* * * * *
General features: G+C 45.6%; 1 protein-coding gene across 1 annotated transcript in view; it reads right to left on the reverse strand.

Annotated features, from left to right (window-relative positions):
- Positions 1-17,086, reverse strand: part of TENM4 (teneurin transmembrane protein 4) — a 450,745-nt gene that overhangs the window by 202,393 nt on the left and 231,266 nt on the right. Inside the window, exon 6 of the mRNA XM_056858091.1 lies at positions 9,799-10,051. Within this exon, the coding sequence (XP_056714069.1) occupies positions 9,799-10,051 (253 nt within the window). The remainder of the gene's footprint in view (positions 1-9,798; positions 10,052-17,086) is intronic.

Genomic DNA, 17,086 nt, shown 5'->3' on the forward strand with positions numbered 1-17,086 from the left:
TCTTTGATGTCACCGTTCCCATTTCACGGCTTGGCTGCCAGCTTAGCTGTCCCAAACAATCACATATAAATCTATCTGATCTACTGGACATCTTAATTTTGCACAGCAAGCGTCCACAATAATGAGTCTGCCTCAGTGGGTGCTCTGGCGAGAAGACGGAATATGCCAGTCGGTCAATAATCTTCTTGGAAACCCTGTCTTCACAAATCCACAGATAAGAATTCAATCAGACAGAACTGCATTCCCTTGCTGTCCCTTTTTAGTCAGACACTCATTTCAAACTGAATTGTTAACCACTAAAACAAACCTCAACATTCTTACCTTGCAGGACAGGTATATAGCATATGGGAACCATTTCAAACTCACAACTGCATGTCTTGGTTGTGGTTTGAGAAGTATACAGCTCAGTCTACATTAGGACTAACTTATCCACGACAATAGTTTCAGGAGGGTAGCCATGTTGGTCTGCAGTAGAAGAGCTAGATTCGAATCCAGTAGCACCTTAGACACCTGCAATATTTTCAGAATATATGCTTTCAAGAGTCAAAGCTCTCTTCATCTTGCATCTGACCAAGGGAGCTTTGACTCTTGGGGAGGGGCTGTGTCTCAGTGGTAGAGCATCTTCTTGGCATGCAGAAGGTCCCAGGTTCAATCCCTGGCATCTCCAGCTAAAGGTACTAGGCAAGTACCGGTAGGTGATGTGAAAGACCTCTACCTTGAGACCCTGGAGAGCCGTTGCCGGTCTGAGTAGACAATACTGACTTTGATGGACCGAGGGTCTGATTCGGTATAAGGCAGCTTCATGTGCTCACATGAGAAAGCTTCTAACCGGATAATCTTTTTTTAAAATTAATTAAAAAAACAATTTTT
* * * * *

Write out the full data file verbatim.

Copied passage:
General features: G+C 45.6%; 1 protein-coding gene across 1 annotated transcript in view; it reads right to left on the reverse strand.

Annotated features, from left to right (window-relative positions):
- Positions 1-17,086, reverse strand: part of TENM4 (teneurin transmembrane protein 4) — a 450,745-nt gene that overhangs the window by 202,393 nt on the left and 231,266 nt on the right. Inside the window, exon 6 of the mRNA XM_056858091.1 lies at positions 9,799-10,051. Within this exon, the coding sequence (XP_056714069.1) occupies positions 9,799-10,051 (253 nt within the window). The remainder of the gene's footprint in view (positions 1-9,798; positions 10,052-17,086) is intronic.

Genomic DNA, 17,086 nt, shown 5'->3' on the forward strand with positions numbered 1-17,086 from the left:
TCTTTGATGTCACCGTTCCCATTTCACGGCTTGGCTGCCAGCTTAGCTGTCCCAAACAATCACATATAAATCTATCTGATCTACTGGACATCTTAATTTTGCACAGCAAGCGTCCACAATAATGAGTCTGCCTCAGTGGGTGCTCTGGCGAGAAGACGGAATATGCCAGTCGGTCAATAATCTTCTTGGAAACCCTGTCTTCACAAATCCACAGATAAGAATTCAATCAGACAGAACTGCATTCCCTTGCTGTCCCTTTTTAGTCAGACACTCATTTCAAACTGAATTGTTAACCACTAAAACAAACCTCAACATTCTTACCTTGCAGGACAGGTATATAGCATATGGGAACCATTTCAAACTCACAACTGCATGTCTTGGTTGTGGTTTGAGAAGTATACAGCTCAGTCTACATTAGGACTAACTTATCCACGACAATAGTTTCAGGAGGGTAGCCATGTTGGTCTGCAGTAGAAGAGCTAGATTCGAATCCAGTAGCACCTTAGACACCTGCAATATTTTCAGAATATATGCTTTCAAGAGTCAAAGCTCTCTTCATCTTGCATCTGACCAAGGGAGCTTTGACTCTTGGGGAGGGGCTGTGTCTCAGTGGTAGAGCATCTTCTTGGCATGCAGAAGGTCCCAGGTTCAATCCCTGGCATCTCCAGCTAAAGGTACTAGGCAAGTACCGGTAGGTGATGTGAAAGACCTCTACCTTGAGACCCTGGAGAGCCGTTGCCGGTCTGAGTAGACAATACTGACTTTGATGGACCGAGGGTCTGATTCGGTATAAGGCAGCTTCATGTGCTCACATGAGAAAGCTTCTAACCGGATAATCTTTTTTTAAAATTAATTAAAAAAACAATTTTT